Activision has followed Tony Hawk's Pro Skater with extreme-sports titles attached to five other Hawk-like superstars, including BMX rider Mat Hoffman. "Tony's game turned him into a mainstream celebrity," says Hoffman. "He was the pioneer on this. I was more than happy to follow him."
Meanwhile sales of Hawk clothing have flourished on the strength of his name and the growth of skateboarding, and sales of Hawk-endorsed snack foods and kids' toys have been pumped by his personal appearances. John Carroll, managing director for Heinz frozen potatoes and snacks, says that when he hired Hawkto man a Bagel Bites booth at the 2000 Winter X Games, "we needed to get extra security because our line was so long that it was spilling over into other booths. The way he made a connection with each person in line was amazing. We also have relationships with Kristi Yamaguchi and Larry Bird, and Tony is as good as, or better than, anybody I deal with in this business."
In an era in which sports idols are too often self-absorbed and aloof, Hawk is unaffected and generous. When a geeky 12-year-old was slow to approach Hawk for a signature at his West Hollywood store, Hawk pulled him close, signed his skateboard deck and asked, "How old are you?"
"Twelve," said the boy, hair hanging over his face, lip quivering.
"Twelve!" shouted Hawk. "Cool!" The boy smiled broadly, clearly feeling he'd shared a personal moment with his idol.
Hawk's public rap sheet consists of one amicable divorce (in 1995) and a slew of skateboard-related citations. At home he gets up in the morning and makes breakfast for the boys while Erin sleeps in. He picks Riley up at school in an SUV, like all the moms do. "He's a guy who, for corporate America, can reach parents," says John Griffin, senior vice president with Clarion Marketing and Communications in Greenwich, Conn. "You get a family guy, a squeaky-clean guy. That's important."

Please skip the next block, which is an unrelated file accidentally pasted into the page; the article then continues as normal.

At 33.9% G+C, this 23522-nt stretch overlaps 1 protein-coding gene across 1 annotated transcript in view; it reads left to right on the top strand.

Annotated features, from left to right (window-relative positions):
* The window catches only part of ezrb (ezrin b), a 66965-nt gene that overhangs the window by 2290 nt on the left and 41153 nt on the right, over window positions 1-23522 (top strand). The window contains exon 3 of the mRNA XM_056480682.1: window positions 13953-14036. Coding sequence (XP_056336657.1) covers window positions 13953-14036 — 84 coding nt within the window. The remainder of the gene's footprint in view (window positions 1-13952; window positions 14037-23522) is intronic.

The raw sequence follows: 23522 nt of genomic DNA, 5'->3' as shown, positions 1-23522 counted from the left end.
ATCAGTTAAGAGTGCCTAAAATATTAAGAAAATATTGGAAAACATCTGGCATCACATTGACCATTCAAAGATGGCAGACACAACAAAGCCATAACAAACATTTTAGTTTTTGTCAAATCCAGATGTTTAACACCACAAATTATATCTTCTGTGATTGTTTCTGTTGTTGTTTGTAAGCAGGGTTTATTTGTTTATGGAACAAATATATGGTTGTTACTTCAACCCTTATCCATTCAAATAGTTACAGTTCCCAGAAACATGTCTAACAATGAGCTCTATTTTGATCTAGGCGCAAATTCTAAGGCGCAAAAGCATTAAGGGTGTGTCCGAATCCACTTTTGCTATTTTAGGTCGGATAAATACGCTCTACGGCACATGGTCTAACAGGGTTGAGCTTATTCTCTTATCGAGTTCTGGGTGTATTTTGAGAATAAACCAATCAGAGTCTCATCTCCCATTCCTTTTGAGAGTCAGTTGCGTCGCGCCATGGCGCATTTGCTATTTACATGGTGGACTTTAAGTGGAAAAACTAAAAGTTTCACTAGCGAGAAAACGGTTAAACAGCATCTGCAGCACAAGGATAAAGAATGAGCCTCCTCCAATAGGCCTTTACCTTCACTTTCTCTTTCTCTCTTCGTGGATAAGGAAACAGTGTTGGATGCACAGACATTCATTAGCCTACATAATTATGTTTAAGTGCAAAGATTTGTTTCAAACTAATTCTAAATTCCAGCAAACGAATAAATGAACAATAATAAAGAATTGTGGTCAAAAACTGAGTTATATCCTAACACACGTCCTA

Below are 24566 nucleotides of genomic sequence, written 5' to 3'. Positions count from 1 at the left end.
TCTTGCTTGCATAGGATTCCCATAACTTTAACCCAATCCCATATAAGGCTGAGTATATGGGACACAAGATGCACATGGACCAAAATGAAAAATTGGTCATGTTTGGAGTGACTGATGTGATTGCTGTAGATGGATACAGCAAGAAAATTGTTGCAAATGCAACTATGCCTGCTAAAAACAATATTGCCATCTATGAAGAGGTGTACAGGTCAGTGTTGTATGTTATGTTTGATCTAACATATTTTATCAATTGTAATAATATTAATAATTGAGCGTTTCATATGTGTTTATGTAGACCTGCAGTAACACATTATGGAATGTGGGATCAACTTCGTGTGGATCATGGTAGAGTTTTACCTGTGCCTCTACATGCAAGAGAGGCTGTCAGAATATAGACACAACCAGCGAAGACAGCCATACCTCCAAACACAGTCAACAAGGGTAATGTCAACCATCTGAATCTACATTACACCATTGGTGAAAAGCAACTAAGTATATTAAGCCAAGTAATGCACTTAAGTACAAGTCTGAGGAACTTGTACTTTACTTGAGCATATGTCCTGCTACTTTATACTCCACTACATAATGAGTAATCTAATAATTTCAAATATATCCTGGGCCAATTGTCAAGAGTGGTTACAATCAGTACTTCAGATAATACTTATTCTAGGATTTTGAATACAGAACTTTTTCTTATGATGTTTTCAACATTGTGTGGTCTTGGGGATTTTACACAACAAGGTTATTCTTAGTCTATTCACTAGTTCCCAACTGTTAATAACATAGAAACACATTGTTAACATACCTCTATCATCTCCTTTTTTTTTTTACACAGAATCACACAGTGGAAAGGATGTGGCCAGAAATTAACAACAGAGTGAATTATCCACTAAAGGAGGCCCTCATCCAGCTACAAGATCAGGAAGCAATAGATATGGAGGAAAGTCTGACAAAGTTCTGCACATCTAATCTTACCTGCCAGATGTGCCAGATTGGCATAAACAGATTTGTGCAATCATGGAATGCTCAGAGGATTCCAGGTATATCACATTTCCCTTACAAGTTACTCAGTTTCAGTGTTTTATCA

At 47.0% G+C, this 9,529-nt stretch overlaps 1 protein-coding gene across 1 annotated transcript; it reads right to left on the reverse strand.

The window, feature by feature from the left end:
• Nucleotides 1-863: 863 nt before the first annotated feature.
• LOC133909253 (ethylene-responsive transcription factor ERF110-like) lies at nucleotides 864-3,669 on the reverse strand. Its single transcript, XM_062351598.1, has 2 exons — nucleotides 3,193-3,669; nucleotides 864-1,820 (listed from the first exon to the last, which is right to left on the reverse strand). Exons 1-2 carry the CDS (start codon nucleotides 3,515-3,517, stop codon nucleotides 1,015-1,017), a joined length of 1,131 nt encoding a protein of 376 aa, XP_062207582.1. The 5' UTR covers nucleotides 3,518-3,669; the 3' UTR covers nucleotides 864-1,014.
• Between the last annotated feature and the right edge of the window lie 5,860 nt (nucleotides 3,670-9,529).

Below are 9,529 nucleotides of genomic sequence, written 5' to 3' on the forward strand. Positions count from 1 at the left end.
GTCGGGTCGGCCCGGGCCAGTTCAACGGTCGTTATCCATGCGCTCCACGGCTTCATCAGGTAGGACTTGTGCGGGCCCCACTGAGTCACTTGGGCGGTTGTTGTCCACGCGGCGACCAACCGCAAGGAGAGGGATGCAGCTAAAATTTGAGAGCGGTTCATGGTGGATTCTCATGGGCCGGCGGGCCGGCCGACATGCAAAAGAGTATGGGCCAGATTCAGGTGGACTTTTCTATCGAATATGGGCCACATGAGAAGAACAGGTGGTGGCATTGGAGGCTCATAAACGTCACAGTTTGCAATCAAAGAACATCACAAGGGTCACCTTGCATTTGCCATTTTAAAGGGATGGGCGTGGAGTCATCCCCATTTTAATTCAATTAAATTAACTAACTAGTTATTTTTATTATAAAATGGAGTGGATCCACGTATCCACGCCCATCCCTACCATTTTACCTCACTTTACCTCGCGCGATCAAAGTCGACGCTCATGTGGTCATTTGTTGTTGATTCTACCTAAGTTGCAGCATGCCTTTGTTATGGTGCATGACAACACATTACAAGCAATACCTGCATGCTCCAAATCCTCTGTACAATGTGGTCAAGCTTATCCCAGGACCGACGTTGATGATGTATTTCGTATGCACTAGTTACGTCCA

Hawk also knows how to test the boundaries of squeaky clean. He appeared on the love-it-or-hate-it MTV series Jackass wearing a chicken suit and skateboarded off a loop into a lake. He also wore a ridiculous bubble-wrap fat suit. "His concern about [potential] damage to his image doesn't override his sense of humor," says the executive producer of Jackass, Jeff Tremaine.
Of course, the key to Hawk's success might just be his name. Tony Hawk: "What an iconic American name," says Peralta. "It's like Johnny Lightning or something." Hawk gets a great kick out of this. His name—absolutely legit, Anthony Frank Hawk—wasn't so cool or serendipitous when he was a picked-on adolescent. "They yelled, 'Tony Hawk, bony c---,'" says Hawk. "It didn't seem like a great marketing tool back then."
As Hawk has prospered in the last half decade, skateboarding has grown robustly. According to American Sports Data, Inc., more children under the age of 18 skateboarded (10.6 million) than played baseball (8.2 million) in 2001. "The tide is rising because of Tony," says Peralta. "Parents look at him and say, 'I don't mind my kid doing that. He's Mr. Straight Guy.'"
Yet inside the skating world, neither the sport's growth nor Hawk's emergence as a mainstream celebrity have been met with universal approval. Many skaters remain tied to the sport's rebel roots and embrace underground rituals. "Underground skating is where it's at, and it's all street, all search and destroy" says Mickey Reyes, team manager for Real Skateboards, which sponsors street-style amateur skaters as young as nine and pros as young as 16. "These kids, their attitude about Tony Hawk is, 'Who gives a f---? I don't care about doing a 900.'"
For skateboarding fans outside Hawk's core audience, the stars are teenage (and younger) street skaters who make their reputations performing dangerous tricks without pads, in forbidden places, captured on film or videotape. They get contracts with skateboard and apparel companies and earn anywhere from $1,000 to $5,000 a month. According to industry insiders, there are 350 to 400 such street pros, but no more than 30 vert pros like Hawk. (Hawk, it should be noted, has done lots of street skating, and at a high level, but it is not his specialty.)
"I think there's a pretty significant portion of people inside the sport who think Tony has sold out," says Guerrero. "I can't say they're wrong. Tony has won more contests than anybody in history, but he's also opened a door for corporate America to see what we're doing, and that changes the whole nature of things. A lot of people didn't want that door opened. For the diehards, it dilutes the whole experience."